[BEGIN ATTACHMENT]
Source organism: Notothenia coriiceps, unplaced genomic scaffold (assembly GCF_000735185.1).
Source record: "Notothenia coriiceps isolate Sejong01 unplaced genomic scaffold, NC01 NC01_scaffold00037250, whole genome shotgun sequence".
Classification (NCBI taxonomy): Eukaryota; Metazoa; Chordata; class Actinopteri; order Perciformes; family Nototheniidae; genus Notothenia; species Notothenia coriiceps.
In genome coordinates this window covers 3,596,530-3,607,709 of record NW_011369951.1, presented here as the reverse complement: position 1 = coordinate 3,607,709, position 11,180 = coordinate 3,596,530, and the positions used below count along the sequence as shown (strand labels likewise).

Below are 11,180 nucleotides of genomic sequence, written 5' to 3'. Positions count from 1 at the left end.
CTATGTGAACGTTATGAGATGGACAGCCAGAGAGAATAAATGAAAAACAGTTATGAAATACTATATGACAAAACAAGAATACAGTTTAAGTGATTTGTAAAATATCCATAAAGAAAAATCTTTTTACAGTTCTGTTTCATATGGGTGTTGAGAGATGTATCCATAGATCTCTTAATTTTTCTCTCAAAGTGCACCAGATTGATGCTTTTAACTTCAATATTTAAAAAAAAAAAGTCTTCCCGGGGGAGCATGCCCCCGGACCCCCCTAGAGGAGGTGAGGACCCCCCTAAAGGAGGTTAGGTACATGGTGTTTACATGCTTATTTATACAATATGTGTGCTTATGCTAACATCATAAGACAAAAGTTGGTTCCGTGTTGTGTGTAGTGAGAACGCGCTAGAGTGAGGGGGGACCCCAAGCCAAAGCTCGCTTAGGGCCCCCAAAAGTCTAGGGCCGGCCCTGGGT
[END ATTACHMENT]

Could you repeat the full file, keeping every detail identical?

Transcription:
Source organism: Notothenia coriiceps, unplaced genomic scaffold (assembly GCF_000735185.1).
Source record: "Notothenia coriiceps isolate Sejong01 unplaced genomic scaffold, NC01 NC01_scaffold00037250, whole genome shotgun sequence".
Classification (NCBI taxonomy): Eukaryota; Metazoa; Chordata; class Actinopteri; order Perciformes; family Nototheniidae; genus Notothenia; species Notothenia coriiceps.
In genome coordinates this window covers 3,596,530-3,607,709 of record NW_011369951.1, presented here as the reverse complement: position 1 = coordinate 3,607,709, position 11,180 = coordinate 3,596,530, and the positions used below count along the sequence as shown (strand labels likewise).

Below are 11,180 nucleotides of genomic sequence, written 5' to 3'. Positions count from 1 at the left end.
CTATGTGAACGTTATGAGATGGACAGCCAGAGAGAATAAATGAAAAACAGTTATGAAATACTATATGACAAAACAAGAATACAGTTTAAGTGATTTGTAAAATATCCATAAAGAAAAATCTTTTTACAGTTCTGTTTCATATGGGTGTTGAGAGATGTATCCATAGATCTCTTAATTTTTCTCTCAAAGTGCACCAGATTGATGCTTTTAACTTCAATATTTAAAAAAAAAAAGTCTTCCCGGGGGAGCATGCCCCCGGACCCCCCTAGAGGAGGTGAGGACCCCCCTAAAGGAGGTTAGGTACATGGTGTTTACATGCTTATTTATACAATATGTGTGCTTATGCTAACATCATAAGACAAAAGTTGGTTCCGTGTTGTGTGTAGTGAGAACGCGCTAGAGTGAGGGGGGACCCCAAGCCAAAGCTCGCTTAGGGCCCCCAAAAGTCTAGGGCCGGCCCTGGGT